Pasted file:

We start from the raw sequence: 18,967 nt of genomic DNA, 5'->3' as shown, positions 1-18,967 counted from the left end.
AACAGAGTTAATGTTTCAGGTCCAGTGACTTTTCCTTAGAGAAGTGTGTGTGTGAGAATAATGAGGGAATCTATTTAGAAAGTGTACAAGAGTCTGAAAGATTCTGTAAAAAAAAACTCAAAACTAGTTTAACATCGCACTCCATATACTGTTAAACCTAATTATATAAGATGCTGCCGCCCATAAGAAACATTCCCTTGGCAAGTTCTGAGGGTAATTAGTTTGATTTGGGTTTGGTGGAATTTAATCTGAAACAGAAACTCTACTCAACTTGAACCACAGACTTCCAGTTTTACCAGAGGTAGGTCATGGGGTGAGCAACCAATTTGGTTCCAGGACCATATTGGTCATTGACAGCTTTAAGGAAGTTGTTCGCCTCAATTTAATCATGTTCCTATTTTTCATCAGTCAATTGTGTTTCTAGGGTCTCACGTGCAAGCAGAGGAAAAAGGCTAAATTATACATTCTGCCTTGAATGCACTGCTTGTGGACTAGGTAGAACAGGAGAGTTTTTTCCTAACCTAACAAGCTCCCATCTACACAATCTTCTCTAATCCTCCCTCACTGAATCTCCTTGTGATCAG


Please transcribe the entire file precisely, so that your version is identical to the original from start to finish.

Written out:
We start from the raw sequence: 18,967 nt of genomic DNA, 5'->3' as shown, positions 1-18,967 counted from the left end.
AACAGAGTTAATGTTTCAGGTCCAGTGACTTTTCCTTAGAGAAGTGTGTGTGTGAGAATAATGAGGGAATCTATTTAGAAAGTGTACAAGAGTCTGAAAGATTCTGTAAAAAAAAACTCAAAACTAGTTTAACATCGCACTCCATATACTGTTAAACCTAATTATATAAGATGCTGCCGCCCATAAGAAACATTCCCTTGGCAAGTTCTGAGGGTAATTAGTTTGATTTGGGTTTGGTGGAATTTAATCTGAAACAGAAACTCTACTCAACTTGAACCACAGACTTCCAGTTTTACCAGAGGTAGGTCATGGGGTGAGCAACCAATTTGGTTCCAGGACCATATTGGTCATTGACAGCTTTAAGGAAGTTGTTCGCCTCAATTTAATCATGTTCCTATTTTTCATCAGTCAATTGTGTTTCTAGGGTCTCACGTGCAAGCAGAGGAAAAAGGCTAAATTATACATTCTGCCTTGAATGCACTGCTTGTGGACTAGGTAGAACAGGAGAGTTTTTTCCTAACCTAACAAGCTCCCATCTACACAATCTTCTCTAATCCTCCCTCACTGAATCTCCTTGTGATCAG